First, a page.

Wild game more healthful due to what it has and doesn’t have

For some reason my thoughts have been revolving around health and nutrition. I’m positive my bad habits and the gluttonous partaking of sweets and treats over the winter have had an impact on why this is heavy on my mind. Maybe the ever increasing rapidity of birthdays is concerning, leading me to at least think about a somewhat healthier lifestyle. The thought of me lying on the couch unable to wade the swamps or climb the ridges in my later years is quite concerning. It’s easy to talk about getting on the right track when it comes to health but it’s far different, it seems, when it comes down to doing something about it. These thoughts led me to do a little research on not just a longer life, but a healthier, longer life.

Many moons ago, Native Americans of the Great Plains experienced a very healthy lifestyle. This was due, in part, to their diet. Natural foods like berries, fruits, and wild vegetation contain a variety of vitamins and minerals that help lead to a healthy body. In addition, a large component of the Native American’s diet consisted of wild game and fish. Their Thanksgiving turkey didn’t come from the frozen section of a local market. In fact, turkeys weren’t celebrated as a staple around holidays, for anytime of the year was appropriate to satisfy hunger. The same held true for red meat. A porterhouse or ribeye from a prime angus steer was non-existent, but the loin from an elk or bison was common. So what differences in quality, from a nutritional standpoint, are there when it comes to wild game versus farm raised turkeys, pigs and cattle?


Generally speaking, wild game contains less fat and calories than commercially raised beef, pork or poultry. Wild animals are much more active, ranging free in the wild, compared to penned animals with nowhere to exercise. Six ounces of venison contains only six grams of fat compared to six ounces of grain fed beef, which has 36 grams of fat. In addition, wild game is higher in protein and other nutrients than those animals raised in feedlots. Just a few examples of percent protein, fat and cholesterol of game species versus beef, pork and poultry are as follows. Beef contains 22.7 percent protein, 2.0 percent fat, and 69 mg/100g of cholesterol. Pork contains 22.3 percent protein, 4.9 percent fat, and 71mg/100g of cholesterol. Venison contains 23.6 percent protein, 1.4 percent fat, and 116mg/100g of cholesterol. The wild turkey contains 25.7 percent protein, 1.1 percent fat and 55mg/100g of cholesterol compared to that of a broad breasted turkey, which contains 23.5 percent protein, 1.5 percent fat and 60mg/10g of cholesterol.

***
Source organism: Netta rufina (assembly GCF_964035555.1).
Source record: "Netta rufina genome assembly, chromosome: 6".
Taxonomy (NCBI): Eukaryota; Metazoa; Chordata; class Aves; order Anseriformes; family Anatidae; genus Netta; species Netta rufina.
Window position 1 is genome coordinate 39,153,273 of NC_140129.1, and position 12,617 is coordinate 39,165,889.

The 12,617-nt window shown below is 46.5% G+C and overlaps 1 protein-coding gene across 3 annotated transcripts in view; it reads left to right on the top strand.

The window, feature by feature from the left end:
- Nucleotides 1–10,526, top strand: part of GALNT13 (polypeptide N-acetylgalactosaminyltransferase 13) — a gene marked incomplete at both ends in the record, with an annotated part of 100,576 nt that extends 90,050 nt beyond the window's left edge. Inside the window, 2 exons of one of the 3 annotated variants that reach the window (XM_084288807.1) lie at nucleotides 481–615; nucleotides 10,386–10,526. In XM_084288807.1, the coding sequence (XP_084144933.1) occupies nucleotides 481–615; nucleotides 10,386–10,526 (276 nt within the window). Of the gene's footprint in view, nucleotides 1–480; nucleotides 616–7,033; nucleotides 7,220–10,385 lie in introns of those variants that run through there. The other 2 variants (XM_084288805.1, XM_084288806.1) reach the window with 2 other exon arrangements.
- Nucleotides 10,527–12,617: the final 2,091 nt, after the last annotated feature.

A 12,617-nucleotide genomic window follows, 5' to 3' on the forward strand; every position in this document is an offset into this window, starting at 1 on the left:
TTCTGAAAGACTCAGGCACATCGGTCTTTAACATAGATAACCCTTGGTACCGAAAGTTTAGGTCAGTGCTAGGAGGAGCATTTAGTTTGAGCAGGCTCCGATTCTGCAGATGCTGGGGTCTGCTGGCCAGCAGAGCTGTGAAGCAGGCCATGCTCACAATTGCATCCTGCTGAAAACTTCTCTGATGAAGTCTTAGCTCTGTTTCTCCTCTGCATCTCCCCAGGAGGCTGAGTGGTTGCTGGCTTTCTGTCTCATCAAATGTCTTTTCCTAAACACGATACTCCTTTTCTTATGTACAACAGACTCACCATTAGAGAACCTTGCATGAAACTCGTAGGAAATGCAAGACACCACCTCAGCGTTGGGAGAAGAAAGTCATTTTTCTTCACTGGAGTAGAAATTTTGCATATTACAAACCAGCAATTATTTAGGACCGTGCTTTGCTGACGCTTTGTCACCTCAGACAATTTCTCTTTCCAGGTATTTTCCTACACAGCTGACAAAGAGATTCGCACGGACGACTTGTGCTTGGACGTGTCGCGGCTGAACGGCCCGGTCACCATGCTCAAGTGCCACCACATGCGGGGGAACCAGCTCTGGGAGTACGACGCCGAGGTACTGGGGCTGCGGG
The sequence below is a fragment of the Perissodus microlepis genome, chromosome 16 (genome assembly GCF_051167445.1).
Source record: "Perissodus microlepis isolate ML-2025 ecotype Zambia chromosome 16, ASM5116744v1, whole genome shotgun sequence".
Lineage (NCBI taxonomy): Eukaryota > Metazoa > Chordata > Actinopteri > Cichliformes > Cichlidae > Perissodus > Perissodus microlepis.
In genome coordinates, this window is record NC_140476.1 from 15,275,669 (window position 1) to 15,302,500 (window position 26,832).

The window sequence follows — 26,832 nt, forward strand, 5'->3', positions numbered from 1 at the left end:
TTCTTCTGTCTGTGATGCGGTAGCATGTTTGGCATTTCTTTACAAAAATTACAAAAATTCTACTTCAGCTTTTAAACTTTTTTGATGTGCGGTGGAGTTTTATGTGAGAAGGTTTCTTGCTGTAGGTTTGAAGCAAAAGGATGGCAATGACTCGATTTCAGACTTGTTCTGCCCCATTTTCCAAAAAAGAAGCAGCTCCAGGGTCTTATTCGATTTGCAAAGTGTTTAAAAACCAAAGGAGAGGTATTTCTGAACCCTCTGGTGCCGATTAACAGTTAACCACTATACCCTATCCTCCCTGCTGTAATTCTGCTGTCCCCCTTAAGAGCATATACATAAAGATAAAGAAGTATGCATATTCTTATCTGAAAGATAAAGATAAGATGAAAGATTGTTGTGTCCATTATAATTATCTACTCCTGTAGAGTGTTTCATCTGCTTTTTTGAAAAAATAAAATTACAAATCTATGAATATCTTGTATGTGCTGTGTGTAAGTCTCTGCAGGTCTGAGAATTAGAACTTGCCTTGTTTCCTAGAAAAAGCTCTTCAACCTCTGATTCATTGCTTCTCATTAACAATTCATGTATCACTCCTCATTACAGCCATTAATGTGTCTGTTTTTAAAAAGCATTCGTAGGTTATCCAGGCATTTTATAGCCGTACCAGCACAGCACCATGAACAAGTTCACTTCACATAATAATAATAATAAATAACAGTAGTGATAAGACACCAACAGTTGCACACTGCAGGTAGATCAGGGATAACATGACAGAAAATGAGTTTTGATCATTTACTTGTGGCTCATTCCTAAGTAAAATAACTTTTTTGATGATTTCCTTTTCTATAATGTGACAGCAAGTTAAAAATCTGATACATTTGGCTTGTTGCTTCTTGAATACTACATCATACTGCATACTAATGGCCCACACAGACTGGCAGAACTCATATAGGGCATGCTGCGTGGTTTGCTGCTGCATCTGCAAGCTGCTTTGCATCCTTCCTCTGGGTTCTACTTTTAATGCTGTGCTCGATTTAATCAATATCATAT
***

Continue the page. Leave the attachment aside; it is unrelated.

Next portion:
Wild game is rich in omega 3 fatty acids, which are often called the “good fats” by nutritionists. These fats are normally associated with salmon and tuna along with certain nuts and seeds. Red game meat, in particular, contains a specific omega 3 that scientists believe helps to fight artherosclerosis, the most common cause of heart attack and stroke. There is also data to support research efforts indicating these omega 3’s can also help ward off Alzheimer’s and depression. I can fully attest that a healthy portion of back strap helps with depression, for I haven’t taken a buck this year, and I’m getting in a funk.


What may be most eye-opening is what we don’t get with wild game. Almost all commercially raised beef, pork and poultry is done so with the additions of antibiotics and growth hormones. I am fully aware that the United States Food and Drug Administration specifically states that the use of these substances for animal production is safe for human consumption. However, many people still have questions. Though I won’t hesitate to grill a prime steak or a pork loin, I’m just bringing to light how healthy wild game really is.

Recently I was amused when a friend of mine was questioned about lead poisoning in wild game due to the ammunition used for harvest. He emphatically stated, in no uncertain terms, that is no concern of his. “And why is that?” he was asked. His humorous reply was, “I only use a bow and arrow.” Touche.

When it comes to providing food for your family, how comforting it is to realize not only the reward and satisfaction from bringing nature’s bounty to your table, but also that it is so healthy for you and your family. I do caution you though not to compare the price of wild game versus your meat “harvested” at your local grocer. The last time I checked, beef ranged from $15 to $20/pound. My calculations for the cost of venison is somewhere from $350 to $400 per pound. Well, I guess there has to be a drawback somewhere. Count your calories and not what it costs to bring a delicious wild turkey or mallard to your kitchen. Enjoy what the swamps and fields offer to you for your nutritional needs, you’ll be glad you did.

Until next time enjoy our woods and waters and remember, let’s leave it better than we found it.            


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